To continue Mr. Muir's efforts of sharpening ourselves:
There are multitudes of suffering in this world; war, famine, disease, disaster, oppression, poverty...they sap life from the earth at incomprehensible rates. A good God would never allow this injustice. God is not good.
Too often, man in his arrogance says "We don't need or want you" to God. Political leaders will say, "But I have wealth, my citizens are subservient to me, and I am self sufficient", and his citizenry suffers. Another political leader will face calamity or famine, receive aid from wealthier countries, and then use the aid for his own gain instead of aiding his people. Perhaps God allows suffering due to man's arrogance, whether due to political or personal corruption. Very few men are completely altruistic, all men are tempted.
God's forbearance while suffering continues is an opportunity for us to make amends. If we were death stricken by our first offense, who would be alive today? While we see suffering, can we not often identify a cause? When we find a transgression, is there not opportunity for repentance? God allows us to see the fruit of our errant ways in order to break our pride and arrogance, even though not all of us will. We have sufficient warnings surrounding us about destructive behavior, God forbears- waiting for us to notice them.
Therefore, God is good...
Victims be damned?
Victims repent on their own. Repentance by government leaders don't automatically pass down their newfound righteousness- that's for each person to decide. The sin of the leader will cause the suffering, but within the populace each one has the decision to make- which applies to everyone whether in prosperous lands or not.
If I were a skeptic, I would reply with the following.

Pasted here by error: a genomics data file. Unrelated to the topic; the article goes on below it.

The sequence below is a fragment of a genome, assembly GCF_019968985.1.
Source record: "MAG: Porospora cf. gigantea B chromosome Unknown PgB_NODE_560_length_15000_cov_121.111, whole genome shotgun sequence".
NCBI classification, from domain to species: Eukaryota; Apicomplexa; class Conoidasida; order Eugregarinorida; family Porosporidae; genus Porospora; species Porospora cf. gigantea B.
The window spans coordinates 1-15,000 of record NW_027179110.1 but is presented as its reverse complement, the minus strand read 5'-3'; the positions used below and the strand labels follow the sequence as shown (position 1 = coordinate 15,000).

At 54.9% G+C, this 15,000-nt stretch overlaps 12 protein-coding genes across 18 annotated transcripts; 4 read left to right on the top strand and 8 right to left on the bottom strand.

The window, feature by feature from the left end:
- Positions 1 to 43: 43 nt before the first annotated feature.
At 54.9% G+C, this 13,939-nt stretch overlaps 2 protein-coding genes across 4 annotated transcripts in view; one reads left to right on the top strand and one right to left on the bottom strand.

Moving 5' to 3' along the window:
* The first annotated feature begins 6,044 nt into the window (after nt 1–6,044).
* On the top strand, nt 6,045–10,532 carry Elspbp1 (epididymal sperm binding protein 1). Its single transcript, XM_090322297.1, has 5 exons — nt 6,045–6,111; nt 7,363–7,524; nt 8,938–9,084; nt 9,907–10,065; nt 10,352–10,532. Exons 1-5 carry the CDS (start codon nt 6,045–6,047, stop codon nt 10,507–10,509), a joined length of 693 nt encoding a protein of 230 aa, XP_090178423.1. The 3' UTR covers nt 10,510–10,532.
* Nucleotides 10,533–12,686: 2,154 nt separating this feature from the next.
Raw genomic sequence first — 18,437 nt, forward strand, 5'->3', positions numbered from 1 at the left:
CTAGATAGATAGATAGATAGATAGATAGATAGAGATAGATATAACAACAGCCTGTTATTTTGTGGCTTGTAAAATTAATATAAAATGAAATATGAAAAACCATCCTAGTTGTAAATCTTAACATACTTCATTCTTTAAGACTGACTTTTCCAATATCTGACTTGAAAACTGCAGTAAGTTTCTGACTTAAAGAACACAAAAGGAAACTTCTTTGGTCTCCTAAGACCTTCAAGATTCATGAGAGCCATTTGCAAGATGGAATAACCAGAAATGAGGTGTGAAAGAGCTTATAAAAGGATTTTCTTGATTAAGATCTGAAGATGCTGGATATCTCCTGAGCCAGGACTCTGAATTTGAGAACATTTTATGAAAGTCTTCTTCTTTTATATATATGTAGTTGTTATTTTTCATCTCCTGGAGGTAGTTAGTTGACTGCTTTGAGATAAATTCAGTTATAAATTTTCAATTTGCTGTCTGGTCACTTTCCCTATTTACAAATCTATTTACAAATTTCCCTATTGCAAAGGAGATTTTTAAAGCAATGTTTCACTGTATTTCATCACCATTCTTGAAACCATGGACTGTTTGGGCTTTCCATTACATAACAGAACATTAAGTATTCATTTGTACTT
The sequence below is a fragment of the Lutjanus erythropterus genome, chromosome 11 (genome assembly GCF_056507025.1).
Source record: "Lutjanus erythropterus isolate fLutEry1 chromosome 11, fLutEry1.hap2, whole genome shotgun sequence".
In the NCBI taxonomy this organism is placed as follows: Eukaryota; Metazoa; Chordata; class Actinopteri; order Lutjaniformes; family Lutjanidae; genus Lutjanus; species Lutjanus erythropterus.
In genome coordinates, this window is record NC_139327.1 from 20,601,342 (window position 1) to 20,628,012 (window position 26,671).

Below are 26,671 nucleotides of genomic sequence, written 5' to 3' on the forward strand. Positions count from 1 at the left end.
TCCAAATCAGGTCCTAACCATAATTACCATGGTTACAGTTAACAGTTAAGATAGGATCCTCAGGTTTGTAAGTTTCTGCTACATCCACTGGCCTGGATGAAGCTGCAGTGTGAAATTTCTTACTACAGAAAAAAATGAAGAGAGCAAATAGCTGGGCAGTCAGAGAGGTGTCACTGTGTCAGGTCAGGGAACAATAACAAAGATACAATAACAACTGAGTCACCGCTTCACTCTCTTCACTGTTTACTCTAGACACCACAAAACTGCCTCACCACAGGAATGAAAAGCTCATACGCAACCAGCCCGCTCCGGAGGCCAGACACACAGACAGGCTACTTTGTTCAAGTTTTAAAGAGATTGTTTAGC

First, If God is good then he would eradicate evil. Second, if God is omnipotent he could eradicated evil. Evil, suffering, and pain exist. Therefore, God (as described) does not exist.
Second, there are instances of gratuitous moral and natural evil that have no apparent justification. For example, William Rowe's Bambi example and the real case of a young girl who was rapped and beaten to death (http://www.infidels.org/library/modern/bruce_russell/intervene.html). In this case there is no apparent soul making opportunity for this young girl. This is in response to the "victims be damned" response below.
Third, your argument proper is a non sequitur. It goes something like this:
P1: Man is bad
P2: God is patient
C: Therefore, God is good
This argument needs a little more connective tissue in order to reach the "God is good" conclusion. What are your thoughts?
Joined the group just to respond to this.
If God is the creator of all things, he is omnipotent, omnecient (spelling?), and all powerful then if he gets all the credit for all the good things then he MUST take the blame for all the bad things as well. A two year old dying in pain from cancer is BAD no matter how you try to color it.
First, a two year old dying in pain from cancer is bad no matter how you try to color it. Although painful, one cannot conclude that God has no justifying reason for it. There are several options open at this point. One need only provide a possibility to solve the dilemma. Perhaps God "whispers in our pleasures, but shouts in our pain" (C.S. Lewis). Although it may not be a satisfying answer it solves the problem. Perhaps God is justified in the death of a two year old by the hands of cancer in order to accomplish some greater good.
Second, God mustn't take the blame for the bad (at least in Christianity). It has been argued that evil (both moral and natural) are a result of the misuse of a good thing called free will by humanity(Augustine is the first that comes to mind). And since you must work within the framework of the brand of theism you are challenging, this problem is solved as well.